The boys’ early practice was just finishing up as I kludged into work the next morning. I watched the football team stream down the hill after their laps, several of them puking into the grass and making yellow puddles of eggs or chewing tobacco, maybe both. Behind them, Six, Seven, and Eight rustled them down through the grass like cattle, and, overhead, I swore I could hear the gulls making hungry sounds and smacking their beaks in anticipation. They had the foul appetites of dogs sometimes, and I worried about the future.
“Glorious thing to see, Fitz,” said Principal Coach. He wore a black and yellow polo with a chaw packet bulge in his gums. Below us, the VPs wore the same dark shirts and bulges as Coach, like myna birds in the mating season.
As above, so below, I thought.
Coach continued, “To see these young men being whittled into war engines, you know?”
I didn’t. “Got a second?”
“I will,” Coach said. Then to the boys: “Shower up, dress out, and if I hear about your stench from anyone in first period, we’ll do burpees until you deflate. Understood?”
And then the Greek chorus of vomit-fresh voices: “Yes, Coach, sir!” Below me, adolescents rolled down the hill in waves, bile and hope on their lips, and the VPs clapped in time.
“Now what can I do for you, Fitz?” Coach asked.
I paused. Gathered courage from the ether. “I come bearing gifts,” I said.
“You hate teaching general Phys Ed in the afternoons,” I said, “the students hate taking it from you, and you’re pissed you can’t make them run drills like they’re your second string.”
“Watch your tone, Fitz.” Around us, the ground was soaking up the ovals of vomit and chaw.
“But I can do it,” I said. “I can take Connolly’s class off your hands.”
Coach laughed then, but he still rubbed his scalp with both hands as though he were honestly thinking about it.
“What would you teach?” he asked. “Because you didn’t letter in a damn thing in high school.”
“Dance,” I said, unfazed. “Ballroom. Swing. Not so much modern or ballet, but you know I’d get their growing hearts pumping.”
“But — ” Coach started.
“What I don’t know,” I interrupted, “I can learn and then teach the basics. I’ve played some ball, served some volleys. I’ve tagged schoolchildren with dodgeballs, and I’ve drawn blood. But this way, with dance, maybe I’d at least give them something I’m good at.”
Coach’s rubbing intensified. The folds of his neck, the bristles of his mohawk, the stubble below his mustache.
“So what I get is a free period in exchange for the faculty getting out from Thursday night games?” he said. “Is that it?”
“That’s the proposal, I reckon.”
Scalp to earlobes, earlobes back to scalp, scalp down to bridge of his nose in a slide of thick fingers.
“You’ll all be there for Homecoming, though,” he whispered, “and every game during the playoffs, if we ever make them again. Every single one. You hear me?”
“I hear you,” I said. “We hear you.”
Coach looked out over the fields then, and I followed his gaze. Gulls flew overhead and sought out trash. In my future, I saw the shakes of nicotine-free afternoons hereafter, the sweat of young frames on freshly waxed gym floors.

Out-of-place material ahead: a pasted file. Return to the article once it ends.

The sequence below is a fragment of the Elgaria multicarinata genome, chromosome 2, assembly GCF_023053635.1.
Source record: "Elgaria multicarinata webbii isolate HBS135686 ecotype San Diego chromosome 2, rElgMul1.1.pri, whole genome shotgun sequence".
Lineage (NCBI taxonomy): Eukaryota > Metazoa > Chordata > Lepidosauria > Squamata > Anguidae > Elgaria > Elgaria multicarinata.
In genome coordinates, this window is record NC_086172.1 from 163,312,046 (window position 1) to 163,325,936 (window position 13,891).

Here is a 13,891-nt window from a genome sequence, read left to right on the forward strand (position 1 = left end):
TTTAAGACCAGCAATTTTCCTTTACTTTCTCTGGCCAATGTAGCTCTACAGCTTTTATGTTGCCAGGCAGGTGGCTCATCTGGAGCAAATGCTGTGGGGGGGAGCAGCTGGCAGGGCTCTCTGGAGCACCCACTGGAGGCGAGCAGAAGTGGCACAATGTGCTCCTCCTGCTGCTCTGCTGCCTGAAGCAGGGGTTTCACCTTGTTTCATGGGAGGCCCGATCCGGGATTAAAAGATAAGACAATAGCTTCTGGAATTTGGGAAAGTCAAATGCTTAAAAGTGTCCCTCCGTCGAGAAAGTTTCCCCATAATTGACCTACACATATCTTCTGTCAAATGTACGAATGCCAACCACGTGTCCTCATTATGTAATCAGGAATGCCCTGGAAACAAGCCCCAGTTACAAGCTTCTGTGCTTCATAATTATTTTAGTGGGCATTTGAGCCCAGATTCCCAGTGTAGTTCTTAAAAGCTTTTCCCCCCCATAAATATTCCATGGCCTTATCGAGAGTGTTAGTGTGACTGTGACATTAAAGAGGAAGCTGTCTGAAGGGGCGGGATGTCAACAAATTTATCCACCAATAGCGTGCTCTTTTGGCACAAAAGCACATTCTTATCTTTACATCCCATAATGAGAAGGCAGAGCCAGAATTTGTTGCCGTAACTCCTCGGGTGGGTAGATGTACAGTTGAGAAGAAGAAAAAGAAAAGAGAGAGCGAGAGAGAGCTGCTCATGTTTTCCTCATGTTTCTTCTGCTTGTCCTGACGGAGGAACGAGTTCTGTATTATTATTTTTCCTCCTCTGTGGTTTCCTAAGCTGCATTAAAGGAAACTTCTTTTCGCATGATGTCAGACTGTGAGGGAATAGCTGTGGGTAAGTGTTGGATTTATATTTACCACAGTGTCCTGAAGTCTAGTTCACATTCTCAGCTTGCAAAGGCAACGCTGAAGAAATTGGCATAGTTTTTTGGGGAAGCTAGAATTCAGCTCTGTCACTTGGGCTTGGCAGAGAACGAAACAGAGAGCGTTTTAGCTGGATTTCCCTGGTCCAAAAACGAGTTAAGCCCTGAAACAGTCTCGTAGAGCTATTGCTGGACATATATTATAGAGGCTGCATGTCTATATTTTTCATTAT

“For you,” Mr. Grigsby said, slipping a blue Swingline into my hands. He touched my shirtsleeve, rubbed it like a St. Christopher’s medal, and I watched him kowtow away.
Around us on the Tripeltrübel gym floor that Thursday, the least athletic of the eighth graders waltzed in uneven boxes. They stumbled over shoelaces that weren’t there, groped asses by mistake or on purpose, blushing either way.
Next came Mademoiselle Flaneur. “For you,” she said, nestling a Toblerone into my briefcase. She bowed as she left, and I nodded my benediction. The chocolate would be gone before final bell.
“Been like this all day, has it?” asked Pity, slipping in silently. “You and the flock?”
In the far corner, a blond waif of a boy slipped and fell while spinning his partner. The girl sighed, kept dancing to the 3/4 time signature I’d piped in overhead. Another girl from the bleachers swept in to take the boy’s place, to lead, but we could all tell who was twirling whom.
I nodded. “Gifts to staunch a wound after falling on a sword, I suppose.”
“What’d you say to Coach?” Pity asked.
“Nothing much,” I said. “Just made a trade, fair and square.”
Last in line was Mrs. Trapp, her fingers smudged with pastels. Today was an advanced session of nude figure drawing, and, judging from her state of undress, she’d served as both their instructor and their model.
“I made you a little something, Fitz,” she murmured, placing something in my hands. I felt the rough fabric of a cross stitch in a hoop, set in a balsam oval. “It’s nothing, really, but thank you.”
We watched Mrs. Trapp straighten and march through the center of the gym, head high between the whirling dervishes of tweens and teens, then out the door toward not a scheduled football game but somewhere else. A home, maybe. Hers.
Pity said quietly, “Lookit,” and I did.
There, in my hands, Mrs. Trapp had laid a pattern sewn to look like our school mascot, the Tripeltrübel Troll, outlined in black and gold, its hands dripping red arterial blood and holding a person’s severed and mustachioed head, possibly Coach’s. I couldn’t tell, really.
“Now that’s damn pretty,” breathed Pity.
“No, sir, it’s ugly as sin,” I told him. “But it’s yours if you want it.”
Featured image: Shutterstock/Ola Koval